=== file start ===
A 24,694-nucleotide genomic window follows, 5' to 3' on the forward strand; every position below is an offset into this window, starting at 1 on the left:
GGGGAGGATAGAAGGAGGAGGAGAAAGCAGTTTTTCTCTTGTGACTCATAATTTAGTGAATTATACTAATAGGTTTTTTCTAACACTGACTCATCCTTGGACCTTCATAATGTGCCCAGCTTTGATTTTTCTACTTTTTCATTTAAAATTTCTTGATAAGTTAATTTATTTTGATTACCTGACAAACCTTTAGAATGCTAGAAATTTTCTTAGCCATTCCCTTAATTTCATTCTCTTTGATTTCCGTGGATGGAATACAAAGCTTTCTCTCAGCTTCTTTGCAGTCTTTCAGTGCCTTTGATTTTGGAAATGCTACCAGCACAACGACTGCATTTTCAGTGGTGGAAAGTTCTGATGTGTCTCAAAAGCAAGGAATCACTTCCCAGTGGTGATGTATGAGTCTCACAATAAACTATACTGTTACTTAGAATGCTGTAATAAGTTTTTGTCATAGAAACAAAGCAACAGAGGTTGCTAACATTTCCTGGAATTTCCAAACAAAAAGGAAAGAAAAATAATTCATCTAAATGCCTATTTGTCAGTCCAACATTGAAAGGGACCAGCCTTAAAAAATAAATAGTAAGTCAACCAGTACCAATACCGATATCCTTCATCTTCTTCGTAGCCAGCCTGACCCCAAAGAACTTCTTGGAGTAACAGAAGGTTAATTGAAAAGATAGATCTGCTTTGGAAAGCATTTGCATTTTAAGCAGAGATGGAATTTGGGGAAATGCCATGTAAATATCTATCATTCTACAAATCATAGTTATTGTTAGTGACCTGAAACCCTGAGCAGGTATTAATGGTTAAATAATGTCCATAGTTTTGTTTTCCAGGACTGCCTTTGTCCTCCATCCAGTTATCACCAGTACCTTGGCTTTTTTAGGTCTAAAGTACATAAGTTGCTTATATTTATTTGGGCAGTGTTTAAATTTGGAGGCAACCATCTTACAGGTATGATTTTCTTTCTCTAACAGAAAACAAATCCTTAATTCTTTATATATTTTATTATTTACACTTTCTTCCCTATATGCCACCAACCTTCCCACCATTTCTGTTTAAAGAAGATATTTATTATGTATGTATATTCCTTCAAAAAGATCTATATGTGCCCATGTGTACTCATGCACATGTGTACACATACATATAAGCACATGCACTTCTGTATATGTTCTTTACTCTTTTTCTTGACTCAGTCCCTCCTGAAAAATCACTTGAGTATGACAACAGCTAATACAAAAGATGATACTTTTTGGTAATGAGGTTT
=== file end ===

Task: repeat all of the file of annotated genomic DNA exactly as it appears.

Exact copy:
A 24,694-nucleotide genomic window follows, 5' to 3' on the forward strand; every position below is an offset into this window, starting at 1 on the left:
GGGGAGGATAGAAGGAGGAGGAGAAAGCAGTTTTTCTCTTGTGACTCATAATTTAGTGAATTATACTAATAGGTTTTTTCTAACACTGACTCATCCTTGGACCTTCATAATGTGCCCAGCTTTGATTTTTCTACTTTTTCATTTAAAATTTCTTGATAAGTTAATTTATTTTGATTACCTGACAAACCTTTAGAATGCTAGAAATTTTCTTAGCCATTCCCTTAATTTCATTCTCTTTGATTTCCGTGGATGGAATACAAAGCTTTCTCTCAGCTTCTTTGCAGTCTTTCAGTGCCTTTGATTTTGGAAATGCTACCAGCACAACGACTGCATTTTCAGTGGTGGAAAGTTCTGATGTGTCTCAAAAGCAAGGAATCACTTCCCAGTGGTGATGTATGAGTCTCACAATAAACTATACTGTTACTTAGAATGCTGTAATAAGTTTTTGTCATAGAAACAAAGCAACAGAGGTTGCTAACATTTCCTGGAATTTCCAAACAAAAAGGAAAGAAAAATAATTCATCTAAATGCCTATTTGTCAGTCCAACATTGAAAGGGACCAGCCTTAAAAAATAAATAGTAAGTCAACCAGTACCAATACCGATATCCTTCATCTTCTTCGTAGCCAGCCTGACCCCAAAGAACTTCTTGGAGTAACAGAAGGTTAATTGAAAAGATAGATCTGCTTTGGAAAGCATTTGCATTTTAAGCAGAGATGGAATTTGGGGAAATGCCATGTAAATATCTATCATTCTACAAATCATAGTTATTGTTAGTGACCTGAAACCCTGAGCAGGTATTAATGGTTAAATAATGTCCATAGTTTTGTTTTCCAGGACTGCCTTTGTCCTCCATCCAGTTATCACCAGTACCTTGGCTTTTTTAGGTCTAAAGTACATAAGTTGCTTATATTTATTTGGGCAGTGTTTAAATTTGGAGGCAACCATCTTACAGGTATGATTTTCTTTCTCTAACAGAAAACAAATCCTTAATTCTTTATATATTTTATTATTTACACTTTCTTCCCTATATGCCACCAACCTTCCCACCATTTCTGTTTAAAGAAGATATTTATTATGTATGTATATTCCTTCAAAAAGATCTATATGTGCCCATGTGTACTCATGCACATGTGTACACATACATATAAGCACATGCACTTCTGTATATGTTCTTTACTCTTTTTCTTGACTCAGTCCCTCCTGAAAAATCACTTGAGTATGACAACAGCTAATACAAAAGATGATACTTTTTGGTAATGAGGTTT